“In brightest day, in blackest night,
No evil shall escape my sight.
Let those who worship evil’s might,
Beware my power…
Green Lantern’s light!”
The moment when Ryan Reynolds goes all milky-eyed and recites the oath was one of the best-dealt-with scenes in the film. For modern, cynical audiences weaned on a feast of Iron Man and Christopher Nolan’s Batman films, the story of a man who receives super powers via a magical ring and the swearing of said oath may seem a little hard to buy into. A descent into fondue-set levels of cheesiness that ward off all but the very young and the die-hard fans of the comic books.
The Green Lantern manages, through a skillful handling of material and well-pitched performances by all the cast, to continually skirt the edges of becoming cringe-worthy and delivers a fun superhero romp that might not break any new ground but nevertheless is still mightily entertaining. Don’t go in expecting another Iron Man, leave your cynicism at the popcorn stand and be prepared to enjoy yourself. An Easter-egg mid-way through the credits hints at a possible sequel, and I would certainly be up for more of this superhero and the Lantern Corps as a whole should one be put in the pipeline.
Just got back from 4 days camping in the beautiful Shropshire countryside… now sitting drinking mojitos in a rooftop bar before heading to the cinema. Life’s all about balance…
Another brilliant film from Matthew Vaughn – the man just may be a god! For me X-Men: First Class was a success on pretty much every level. The characters were very well written, displaying the seeds of what they are to be become by the time we join them for the first X-Men film. Magneto’s back story had already been hinted at, and I was dubious as to what more they could add but First Class showed beautifully the relationship between him and Professor X, and how two friends can become enemies without losing the close ties between themselves. As an aside, I can completely see why Michael Fassbender’s name was thrown around for Bond before Daniel Craig was announced; before he joins up with Xavier, his Magneto is particularly Bond-like.
Perhaps the only quibble I had was that, with the exception of Beast and Mystique – who we know from the previous films – the other fledgling X-Men; Havok, Banshee, Darwin and Angel seemed to not get much development. Obviously there’s a limit to how much can be fit into a film, but as previously unencountered mutants they were interesting – particularly Havok as the brother of Cyclops.
This installment was perhaps more talky than other X-Men films, but given the amount of character development and back story that it had to fit in that was to be expected, and it didn’t drag at all. I loved the big fight sequences – Magneto destroying the ship with its anchor chain, and the flying submarine! Also Xavier’s first use of the prototype cerebro was lovely.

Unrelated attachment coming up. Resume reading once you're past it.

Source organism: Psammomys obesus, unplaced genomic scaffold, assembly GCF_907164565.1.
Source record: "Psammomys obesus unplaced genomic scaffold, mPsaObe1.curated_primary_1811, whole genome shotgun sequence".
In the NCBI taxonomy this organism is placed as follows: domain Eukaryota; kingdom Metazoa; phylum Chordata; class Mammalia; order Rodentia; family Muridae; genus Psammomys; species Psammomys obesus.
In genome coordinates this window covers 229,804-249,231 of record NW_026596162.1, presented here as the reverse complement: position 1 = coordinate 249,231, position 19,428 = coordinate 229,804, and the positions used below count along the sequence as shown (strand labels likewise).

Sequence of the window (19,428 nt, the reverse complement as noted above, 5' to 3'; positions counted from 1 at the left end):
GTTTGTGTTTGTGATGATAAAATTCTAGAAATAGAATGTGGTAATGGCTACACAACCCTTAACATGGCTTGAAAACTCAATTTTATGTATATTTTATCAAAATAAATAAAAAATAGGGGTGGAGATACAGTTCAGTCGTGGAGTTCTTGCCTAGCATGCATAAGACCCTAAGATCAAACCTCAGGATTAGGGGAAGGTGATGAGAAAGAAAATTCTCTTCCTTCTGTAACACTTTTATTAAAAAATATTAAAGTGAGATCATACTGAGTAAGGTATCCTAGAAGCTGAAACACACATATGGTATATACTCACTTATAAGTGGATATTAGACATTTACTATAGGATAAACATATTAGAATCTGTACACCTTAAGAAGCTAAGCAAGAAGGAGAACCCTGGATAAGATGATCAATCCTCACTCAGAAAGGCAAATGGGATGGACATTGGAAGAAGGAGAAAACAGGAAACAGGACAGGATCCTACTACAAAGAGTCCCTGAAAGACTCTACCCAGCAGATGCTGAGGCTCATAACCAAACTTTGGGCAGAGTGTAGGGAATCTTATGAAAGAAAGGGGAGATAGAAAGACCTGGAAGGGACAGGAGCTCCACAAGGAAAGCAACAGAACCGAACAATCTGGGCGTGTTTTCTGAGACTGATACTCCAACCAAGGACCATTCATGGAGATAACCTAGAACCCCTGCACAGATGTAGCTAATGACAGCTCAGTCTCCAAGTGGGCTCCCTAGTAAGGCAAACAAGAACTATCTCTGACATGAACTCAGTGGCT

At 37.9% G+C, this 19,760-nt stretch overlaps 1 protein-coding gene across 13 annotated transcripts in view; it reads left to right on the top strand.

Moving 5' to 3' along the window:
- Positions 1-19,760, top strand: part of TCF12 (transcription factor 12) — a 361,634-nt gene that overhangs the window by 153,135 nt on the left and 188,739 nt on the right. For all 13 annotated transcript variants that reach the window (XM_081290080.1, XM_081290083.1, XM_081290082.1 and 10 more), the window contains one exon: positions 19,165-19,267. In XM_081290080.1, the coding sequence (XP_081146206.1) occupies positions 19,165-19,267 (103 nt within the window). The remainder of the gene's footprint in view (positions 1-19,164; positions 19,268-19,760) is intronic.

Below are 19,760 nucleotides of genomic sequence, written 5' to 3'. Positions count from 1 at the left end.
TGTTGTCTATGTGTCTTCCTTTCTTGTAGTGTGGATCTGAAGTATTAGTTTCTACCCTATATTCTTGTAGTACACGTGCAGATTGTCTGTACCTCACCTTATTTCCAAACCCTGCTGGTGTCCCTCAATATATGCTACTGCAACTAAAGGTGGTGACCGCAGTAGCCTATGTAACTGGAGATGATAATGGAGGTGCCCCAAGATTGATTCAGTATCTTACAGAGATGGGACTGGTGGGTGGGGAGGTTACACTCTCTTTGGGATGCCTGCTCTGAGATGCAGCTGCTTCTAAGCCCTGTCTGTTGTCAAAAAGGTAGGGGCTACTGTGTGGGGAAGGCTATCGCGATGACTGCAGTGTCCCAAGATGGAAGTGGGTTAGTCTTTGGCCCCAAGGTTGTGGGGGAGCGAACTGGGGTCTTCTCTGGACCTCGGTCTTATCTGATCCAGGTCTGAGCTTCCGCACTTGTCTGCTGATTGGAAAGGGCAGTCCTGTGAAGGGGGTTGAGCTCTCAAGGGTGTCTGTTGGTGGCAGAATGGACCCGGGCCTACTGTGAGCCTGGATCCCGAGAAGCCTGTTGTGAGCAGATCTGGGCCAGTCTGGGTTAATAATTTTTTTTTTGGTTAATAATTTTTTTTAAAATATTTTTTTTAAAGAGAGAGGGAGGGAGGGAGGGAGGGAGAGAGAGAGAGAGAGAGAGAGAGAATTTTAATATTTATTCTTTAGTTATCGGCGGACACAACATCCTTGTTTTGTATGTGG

An excellent film that flowed naturally and provided a believable “origins” story for both the X-Men themselves and the world they inhabit. Oh and the cameo by a certain clawed mutant was brilliant!
Ok, not my usual preoccupation, but i just passed a sign on the motorway “you are in Rotherham. Why not visit Specsavers next to Morrisons…” the coach went past before i saw the rest but seriously? What would aliens – surreptitously scanning our world to find out what manner of creatures humans are – gather about our culture from that? That we place such importance on our vision that opticians are hailed as similar to tourist attractions – that people travel many miles to visit choice ones?
L-R: carrots, courgettes, peppers, tomatoes and basil
A kitchen garden in minature – I’m sure that pretty soon we’ll be completely self-sufficient!
Had a brilliant evening last night at Waterstones in Nottingham. Mark Chadbourn came to launch his latest novel in the Swords of Albion cycle – The Scar-Crow Men.
A genuinely nice guy, Mark treated all who were there to an interesting talk, a short reading from the new book and a generous Q&A session, followed by a signing. He was good enough to sign all 11 (!) books I brought with me, as well as the 2 I brought whilst there – none of which will be lent out ever again! Buy your own people!
A Swyfte drink in Pit and Pendulum, some new friends and a person to put behind the words I’ve read and enjoyed for so long – a pretty much perfect night.
Once already called back from the gates
Of that great scrapheap in the sky.
Why do you choose now,
Two-thirds of the way through the amazingness that is Fable II,
To shroud yourself in scarlet,
And fall silent,
Dark and non-responsive.
I mourn your passing.